Disabled people who have difficulties feeding or drinking independently typically wish they could achieve more dining independence. As a caregiver, introducing adaptive dinnerware not only can make your own job a bit easier, but doing so can give your disabled patient or loved one a degree of freedom and power that they may not have felt for quite awhile.
Investigate your options in adapted dinnerware for the disabled. For the Handicapped, eating can be a real problem. Food often refuses to stay on the plate; plates and bowls slide around; and food gets mixed up within the plate. These problems are instantly solved with adaptive dinnerware.
Disabled folks who have difficulties eating love these wonderful aids. Rolling peas, sliding asparagus, and slipping spinach are all kept in check and corralled by special scooper plates. These scoopers have partial lips around the rim to prevent food from sliding off. But special plates are not always necessary. A wide variety of bumpers and guards are available that slip or clip onto nearly any type of plate to perform the same function as the scooper plates.
Try out Non-Skid Bowls and Plates. A good companion to the scoopers and plate guards mentioned above, non-skid plates are another favorite among disabled people who have difficulties feeding themselves independently.
Essentially, there are three ways to keep plates and bowls from moving under the force of a eating utensils: mats, suction bases, and gripper feet. Mats and gripper feet provide a good margin of safety, employing a very “grippy” (but not at all sticky) non-slip material to keep sliding plates and bowls to a minimum. If hand tremors are an issue, then the only true way to actually adhere a plate or bowl to a table is suction-based bowls and plates that will not move at all.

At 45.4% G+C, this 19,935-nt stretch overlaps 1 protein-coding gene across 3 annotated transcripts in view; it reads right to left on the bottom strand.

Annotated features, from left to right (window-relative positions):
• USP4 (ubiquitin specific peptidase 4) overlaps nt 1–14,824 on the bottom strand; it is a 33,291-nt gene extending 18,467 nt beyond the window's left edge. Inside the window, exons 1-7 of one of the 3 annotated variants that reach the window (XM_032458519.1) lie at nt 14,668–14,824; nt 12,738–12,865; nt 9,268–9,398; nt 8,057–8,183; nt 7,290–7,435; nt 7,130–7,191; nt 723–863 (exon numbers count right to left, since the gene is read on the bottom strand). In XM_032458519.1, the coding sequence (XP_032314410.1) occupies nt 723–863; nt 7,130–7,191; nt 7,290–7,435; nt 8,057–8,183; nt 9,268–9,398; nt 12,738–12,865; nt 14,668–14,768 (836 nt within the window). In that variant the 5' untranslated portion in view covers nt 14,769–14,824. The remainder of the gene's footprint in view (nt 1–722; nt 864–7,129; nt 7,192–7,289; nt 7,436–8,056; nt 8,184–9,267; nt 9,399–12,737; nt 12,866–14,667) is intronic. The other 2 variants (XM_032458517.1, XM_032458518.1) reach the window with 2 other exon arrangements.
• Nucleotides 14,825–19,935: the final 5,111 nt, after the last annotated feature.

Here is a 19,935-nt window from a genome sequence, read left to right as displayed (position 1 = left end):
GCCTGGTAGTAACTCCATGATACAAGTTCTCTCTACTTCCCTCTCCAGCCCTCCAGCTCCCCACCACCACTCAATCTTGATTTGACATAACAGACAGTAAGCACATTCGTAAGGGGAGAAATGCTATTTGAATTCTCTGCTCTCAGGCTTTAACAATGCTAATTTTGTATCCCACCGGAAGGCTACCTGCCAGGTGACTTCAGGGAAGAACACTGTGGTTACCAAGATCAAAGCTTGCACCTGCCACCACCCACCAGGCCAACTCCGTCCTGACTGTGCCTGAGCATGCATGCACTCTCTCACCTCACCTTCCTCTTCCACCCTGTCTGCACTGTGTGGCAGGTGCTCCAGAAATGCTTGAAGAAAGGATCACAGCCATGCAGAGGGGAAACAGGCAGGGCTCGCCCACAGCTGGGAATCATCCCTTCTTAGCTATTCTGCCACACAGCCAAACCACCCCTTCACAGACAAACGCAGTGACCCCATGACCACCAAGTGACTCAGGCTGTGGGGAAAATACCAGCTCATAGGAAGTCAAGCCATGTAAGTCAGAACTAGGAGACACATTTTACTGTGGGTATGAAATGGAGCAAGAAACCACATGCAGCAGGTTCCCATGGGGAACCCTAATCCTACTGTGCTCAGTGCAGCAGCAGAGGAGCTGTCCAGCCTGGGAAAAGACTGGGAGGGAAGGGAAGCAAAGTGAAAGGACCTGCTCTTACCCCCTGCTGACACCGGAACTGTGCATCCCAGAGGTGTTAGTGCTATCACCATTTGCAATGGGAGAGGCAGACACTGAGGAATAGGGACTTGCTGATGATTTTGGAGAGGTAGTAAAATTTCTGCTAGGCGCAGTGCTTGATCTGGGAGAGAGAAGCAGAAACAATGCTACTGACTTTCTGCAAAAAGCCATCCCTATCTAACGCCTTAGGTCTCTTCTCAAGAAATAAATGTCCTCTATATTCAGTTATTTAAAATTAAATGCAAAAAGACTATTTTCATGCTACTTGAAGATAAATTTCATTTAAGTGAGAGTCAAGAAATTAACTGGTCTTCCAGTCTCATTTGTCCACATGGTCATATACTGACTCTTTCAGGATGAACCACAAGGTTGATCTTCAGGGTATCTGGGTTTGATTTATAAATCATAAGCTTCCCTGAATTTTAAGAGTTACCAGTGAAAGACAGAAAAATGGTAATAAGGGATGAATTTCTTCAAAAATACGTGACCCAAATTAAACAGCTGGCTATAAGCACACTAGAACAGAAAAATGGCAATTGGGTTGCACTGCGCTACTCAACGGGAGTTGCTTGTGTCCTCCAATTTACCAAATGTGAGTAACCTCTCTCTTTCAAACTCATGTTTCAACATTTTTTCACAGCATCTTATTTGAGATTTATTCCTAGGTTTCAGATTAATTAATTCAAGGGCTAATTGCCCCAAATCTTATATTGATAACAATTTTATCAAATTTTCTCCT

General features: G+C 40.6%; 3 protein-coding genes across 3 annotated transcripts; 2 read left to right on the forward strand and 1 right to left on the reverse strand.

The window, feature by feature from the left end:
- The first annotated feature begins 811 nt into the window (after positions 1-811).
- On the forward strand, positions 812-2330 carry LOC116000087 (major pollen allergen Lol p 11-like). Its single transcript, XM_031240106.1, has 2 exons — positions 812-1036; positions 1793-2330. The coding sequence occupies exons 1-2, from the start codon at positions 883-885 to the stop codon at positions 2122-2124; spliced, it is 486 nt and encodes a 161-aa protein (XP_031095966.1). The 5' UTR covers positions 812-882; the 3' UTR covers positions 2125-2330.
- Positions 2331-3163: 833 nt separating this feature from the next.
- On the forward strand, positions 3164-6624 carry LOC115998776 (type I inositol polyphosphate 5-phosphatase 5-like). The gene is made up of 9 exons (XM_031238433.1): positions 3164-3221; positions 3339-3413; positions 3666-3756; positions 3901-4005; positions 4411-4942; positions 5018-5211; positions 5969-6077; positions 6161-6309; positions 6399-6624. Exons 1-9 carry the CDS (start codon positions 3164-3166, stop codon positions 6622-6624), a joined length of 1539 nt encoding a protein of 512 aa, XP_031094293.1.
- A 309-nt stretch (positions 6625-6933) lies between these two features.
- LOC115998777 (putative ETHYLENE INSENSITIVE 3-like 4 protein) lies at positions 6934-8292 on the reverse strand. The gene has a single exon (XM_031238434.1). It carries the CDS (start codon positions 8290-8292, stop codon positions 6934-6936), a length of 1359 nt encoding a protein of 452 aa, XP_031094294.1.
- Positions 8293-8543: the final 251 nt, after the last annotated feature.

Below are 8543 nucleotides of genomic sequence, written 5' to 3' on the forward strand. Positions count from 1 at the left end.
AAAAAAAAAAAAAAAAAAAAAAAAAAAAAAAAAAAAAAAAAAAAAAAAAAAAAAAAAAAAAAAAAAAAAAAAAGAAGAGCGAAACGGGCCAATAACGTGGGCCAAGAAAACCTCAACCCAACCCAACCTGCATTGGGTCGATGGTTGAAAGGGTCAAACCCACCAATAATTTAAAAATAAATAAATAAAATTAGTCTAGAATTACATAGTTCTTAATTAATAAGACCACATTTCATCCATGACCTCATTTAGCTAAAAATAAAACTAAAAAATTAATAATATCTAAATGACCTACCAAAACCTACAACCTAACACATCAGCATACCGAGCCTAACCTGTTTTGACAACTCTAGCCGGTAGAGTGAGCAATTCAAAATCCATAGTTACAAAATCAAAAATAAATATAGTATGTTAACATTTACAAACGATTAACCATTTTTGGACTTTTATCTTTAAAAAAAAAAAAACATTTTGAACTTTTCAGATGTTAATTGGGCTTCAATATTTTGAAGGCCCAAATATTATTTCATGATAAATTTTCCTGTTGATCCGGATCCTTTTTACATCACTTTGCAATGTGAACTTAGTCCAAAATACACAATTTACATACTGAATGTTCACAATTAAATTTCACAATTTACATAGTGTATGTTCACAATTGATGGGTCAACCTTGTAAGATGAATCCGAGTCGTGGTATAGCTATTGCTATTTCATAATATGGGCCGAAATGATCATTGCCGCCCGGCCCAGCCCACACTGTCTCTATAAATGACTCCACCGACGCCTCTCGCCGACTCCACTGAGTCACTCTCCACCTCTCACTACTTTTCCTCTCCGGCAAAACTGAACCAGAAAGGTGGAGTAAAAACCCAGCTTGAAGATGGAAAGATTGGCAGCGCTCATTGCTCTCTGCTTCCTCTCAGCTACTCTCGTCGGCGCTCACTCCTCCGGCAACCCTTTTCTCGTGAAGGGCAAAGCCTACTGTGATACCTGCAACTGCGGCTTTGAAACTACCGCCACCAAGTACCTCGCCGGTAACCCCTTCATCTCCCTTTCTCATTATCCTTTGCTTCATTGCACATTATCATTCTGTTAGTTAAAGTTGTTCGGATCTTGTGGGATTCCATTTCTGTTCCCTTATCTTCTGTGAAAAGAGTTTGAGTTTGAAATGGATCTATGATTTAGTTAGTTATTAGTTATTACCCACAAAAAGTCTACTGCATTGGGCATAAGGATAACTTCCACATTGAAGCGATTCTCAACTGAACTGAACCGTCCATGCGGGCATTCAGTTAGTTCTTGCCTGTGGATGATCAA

Assess the need for weighted utensils. Who would ever think that weighted utensils could be so valuable to the disabled? But if you have problems with hand tremors, you can easily see the value in such assistive aids. Weighted knives, forks, and spoons are available which help hold trembling hands steady when eating. If you don’t want to buy a special set of utensils, your own utensils can be inserted into weighted holders that have a variety of functions–they can even be used for razors and toothbrushes.
Shop around for utensil holders to assist the disabled who have a weak (or no) grip. Utensils can be hard to grip for any period of time. To assist spouses of disabled patients who cannot grip spoons, knives, and forks, there are clips and straps that do the holding for them. But it’s not always necessary to use clips and straps. Sometimes it’s enough just to “fatten up” the handles to make them easier to hold. Foam handles can be inserted on utensils to provide a sure grip, or there are ergonomically-shaped plastic holders that easily slip on and off. All clips, straps, and holders are so portable and easy to manage that they can be taken on the road and used with restaurant utensils.